18th Annual Edition
November 6-16, 2014 

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DAYLIGHT SAVINGS

Alternate Language Title

Director: Dave Boyle (in attendance) | USA 2012 | 73:00 | HDCam
Executive | Rated PG

pg daylightsavings

PRODUCERS
Gary Chou (in attendance), Duane Anderson, Dave Boyle, Michael Lerman

WRITERS
Dave Boyle, Joel Clark, Michael Lerman, Goh Nakamura

CINEMATOGRAPHER
Bill Otto

EDITORS
Duane Anderson, Dave Boyle, Michael Lerman

SOUND
Curtis Choy

MUSIC
Goh Nakamura, Dreamdate

CAST
Goh Nakamura (in attendance), Yea-Ming Chen, Michael Aki, Ayako Fujitani, Lynn Chen

Official Selection-SXSW Film Festival

2012 
Official Selection-San Francisco International Asian American Film Festival 2012 

TORONTO PREMIERE 

Daylight Savings sees the team of director David Boyle and actor/musician Goh Nakamura together again with a follow-up to last year’s romantic comedy Surrogate Valentine where Nakamura reprises his alternate-universe version of himself. In the film, his character (also named Goh) finds that life is no longer imitating art as his suddenly successful life no longer mimics his lovelorn lyrics.

He finds himself as a successful working musician, booking tours, and with a song of his in major rotation (albeit in an unexpected place). Everything seems to be in order; he no longer pines for his longtime crush Rachel (Lynn Chen), and carries on a blissful relationship with Erika (Ayako Fujitani). The only thing amiss is their long-distance relationship, which, as seems to be Goh’s fate, turns ugly over a Skype call, ending in a devastating breakup. To get over the heartbreak, Goh’s eccentric ex-con cousin Mike (Michael Aki) takes him on a therapeutic road trip to Las Vegas to get Goh’s game back. Their romantic target is Yea-Ming (from real-life indie band Dreamdate), a fellow musician who Goh has developed an unexpected connection with. But is he ready to move on from Erika?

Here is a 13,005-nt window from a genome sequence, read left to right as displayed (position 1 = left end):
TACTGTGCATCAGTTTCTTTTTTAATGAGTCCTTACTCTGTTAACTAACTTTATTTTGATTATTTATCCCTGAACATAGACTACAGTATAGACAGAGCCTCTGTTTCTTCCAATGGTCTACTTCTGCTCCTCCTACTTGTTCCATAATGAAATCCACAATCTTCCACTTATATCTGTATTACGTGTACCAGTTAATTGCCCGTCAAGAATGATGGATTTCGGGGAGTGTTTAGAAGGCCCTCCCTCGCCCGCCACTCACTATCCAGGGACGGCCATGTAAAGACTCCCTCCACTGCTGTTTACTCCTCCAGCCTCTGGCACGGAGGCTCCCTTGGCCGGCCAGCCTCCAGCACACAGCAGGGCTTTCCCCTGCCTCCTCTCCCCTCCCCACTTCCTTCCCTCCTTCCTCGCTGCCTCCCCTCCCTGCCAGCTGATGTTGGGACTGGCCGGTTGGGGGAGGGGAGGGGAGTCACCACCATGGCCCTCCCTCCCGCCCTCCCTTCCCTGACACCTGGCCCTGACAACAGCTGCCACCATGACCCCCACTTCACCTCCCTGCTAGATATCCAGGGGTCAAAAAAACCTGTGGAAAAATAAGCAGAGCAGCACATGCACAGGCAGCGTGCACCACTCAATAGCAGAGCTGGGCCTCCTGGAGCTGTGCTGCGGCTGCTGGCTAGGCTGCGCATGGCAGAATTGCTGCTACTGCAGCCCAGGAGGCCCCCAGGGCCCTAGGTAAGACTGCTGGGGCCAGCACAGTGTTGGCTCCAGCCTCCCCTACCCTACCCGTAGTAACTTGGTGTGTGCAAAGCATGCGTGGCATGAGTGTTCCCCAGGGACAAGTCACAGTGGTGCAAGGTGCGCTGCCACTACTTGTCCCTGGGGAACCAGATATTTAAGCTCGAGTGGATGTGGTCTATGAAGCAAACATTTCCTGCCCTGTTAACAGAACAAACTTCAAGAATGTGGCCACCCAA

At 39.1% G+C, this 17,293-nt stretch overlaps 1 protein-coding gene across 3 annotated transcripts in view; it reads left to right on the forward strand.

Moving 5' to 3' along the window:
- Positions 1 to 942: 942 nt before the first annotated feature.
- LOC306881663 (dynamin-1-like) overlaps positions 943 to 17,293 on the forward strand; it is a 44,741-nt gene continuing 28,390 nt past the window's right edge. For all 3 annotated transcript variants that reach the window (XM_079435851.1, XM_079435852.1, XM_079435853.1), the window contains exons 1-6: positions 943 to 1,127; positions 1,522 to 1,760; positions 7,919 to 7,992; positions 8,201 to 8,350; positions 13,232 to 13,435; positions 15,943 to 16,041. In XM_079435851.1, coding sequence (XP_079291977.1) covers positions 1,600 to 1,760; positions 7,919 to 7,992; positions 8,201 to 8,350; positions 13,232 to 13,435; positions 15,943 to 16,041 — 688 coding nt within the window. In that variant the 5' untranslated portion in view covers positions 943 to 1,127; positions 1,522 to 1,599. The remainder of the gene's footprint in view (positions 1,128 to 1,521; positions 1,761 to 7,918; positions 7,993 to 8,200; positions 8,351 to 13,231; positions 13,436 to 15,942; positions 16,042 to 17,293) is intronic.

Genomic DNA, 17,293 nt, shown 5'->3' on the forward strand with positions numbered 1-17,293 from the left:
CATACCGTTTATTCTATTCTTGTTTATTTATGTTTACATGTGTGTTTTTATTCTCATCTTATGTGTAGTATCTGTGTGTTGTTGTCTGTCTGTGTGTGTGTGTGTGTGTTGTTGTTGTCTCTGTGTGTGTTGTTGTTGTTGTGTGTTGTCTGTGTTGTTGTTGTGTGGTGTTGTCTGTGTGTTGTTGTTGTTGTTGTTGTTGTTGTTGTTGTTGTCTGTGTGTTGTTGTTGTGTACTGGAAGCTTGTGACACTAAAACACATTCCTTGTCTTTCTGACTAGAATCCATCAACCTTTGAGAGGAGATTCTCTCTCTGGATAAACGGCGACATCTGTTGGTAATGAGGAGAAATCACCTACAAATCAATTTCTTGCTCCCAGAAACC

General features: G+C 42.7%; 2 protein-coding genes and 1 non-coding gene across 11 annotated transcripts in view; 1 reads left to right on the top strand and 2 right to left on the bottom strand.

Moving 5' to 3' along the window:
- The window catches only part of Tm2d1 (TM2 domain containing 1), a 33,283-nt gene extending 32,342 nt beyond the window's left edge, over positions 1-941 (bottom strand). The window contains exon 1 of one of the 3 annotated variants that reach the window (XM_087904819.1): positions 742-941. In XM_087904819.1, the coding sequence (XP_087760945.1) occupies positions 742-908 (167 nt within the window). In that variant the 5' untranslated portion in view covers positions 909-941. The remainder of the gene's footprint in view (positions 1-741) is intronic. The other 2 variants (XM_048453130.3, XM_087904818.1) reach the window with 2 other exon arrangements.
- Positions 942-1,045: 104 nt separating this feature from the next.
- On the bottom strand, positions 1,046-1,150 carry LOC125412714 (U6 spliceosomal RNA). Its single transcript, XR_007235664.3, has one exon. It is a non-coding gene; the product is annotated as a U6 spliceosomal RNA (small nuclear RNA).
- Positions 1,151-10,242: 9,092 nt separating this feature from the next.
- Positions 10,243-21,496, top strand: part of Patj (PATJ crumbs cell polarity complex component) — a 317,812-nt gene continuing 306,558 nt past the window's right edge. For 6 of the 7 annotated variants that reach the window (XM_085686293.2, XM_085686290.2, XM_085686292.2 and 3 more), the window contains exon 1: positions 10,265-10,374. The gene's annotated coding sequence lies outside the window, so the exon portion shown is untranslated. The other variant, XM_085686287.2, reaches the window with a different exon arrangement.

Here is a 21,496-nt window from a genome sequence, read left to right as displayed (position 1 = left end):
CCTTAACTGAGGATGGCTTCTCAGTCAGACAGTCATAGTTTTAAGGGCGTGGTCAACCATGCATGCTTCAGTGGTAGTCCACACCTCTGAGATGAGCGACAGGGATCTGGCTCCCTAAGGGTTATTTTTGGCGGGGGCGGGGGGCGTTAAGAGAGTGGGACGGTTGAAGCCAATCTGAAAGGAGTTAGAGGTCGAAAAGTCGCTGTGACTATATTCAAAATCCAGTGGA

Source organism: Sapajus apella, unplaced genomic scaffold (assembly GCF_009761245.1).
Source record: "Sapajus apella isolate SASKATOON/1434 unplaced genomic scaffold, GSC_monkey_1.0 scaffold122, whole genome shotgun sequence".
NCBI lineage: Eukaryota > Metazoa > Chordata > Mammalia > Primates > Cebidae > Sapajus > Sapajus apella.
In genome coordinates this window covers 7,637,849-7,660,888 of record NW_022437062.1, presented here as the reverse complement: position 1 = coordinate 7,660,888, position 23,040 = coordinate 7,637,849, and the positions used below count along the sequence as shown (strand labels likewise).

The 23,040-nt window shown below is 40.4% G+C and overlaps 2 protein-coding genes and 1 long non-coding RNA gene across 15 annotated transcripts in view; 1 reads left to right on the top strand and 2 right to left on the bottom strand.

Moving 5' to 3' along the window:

Less of a sequel and more of a next chapter, Daylight Savings strikes a more dreamy and melancholic tone than the previous film, while still poking fun at the lifestyle of the working musician–full of failures, long car rides and idiosyncratic occurrences that are fast becoming a staple of Boyle’s. Yea-Ming Chen is a revelation as the understated and charming potential sweetheart. The chemistry between Nakamura and Yea-Ming is undeniable, and serves as a reminder that seemingly simple moments can be pivotal, and that timing is everything when it comes to love.

- Aram Siu Wai Collier

Dave Boyle made his feature film debut in 2006 with the bilingual comedy Big Dreams Little Tokyo. Boyle’s second feature, White on Rice, a comedy about a lovestuck divorcé, played at Reel Asian in 2009. Boyle’s third feature, Surrogate Valentine, played at Reel Asian in 2011.

 

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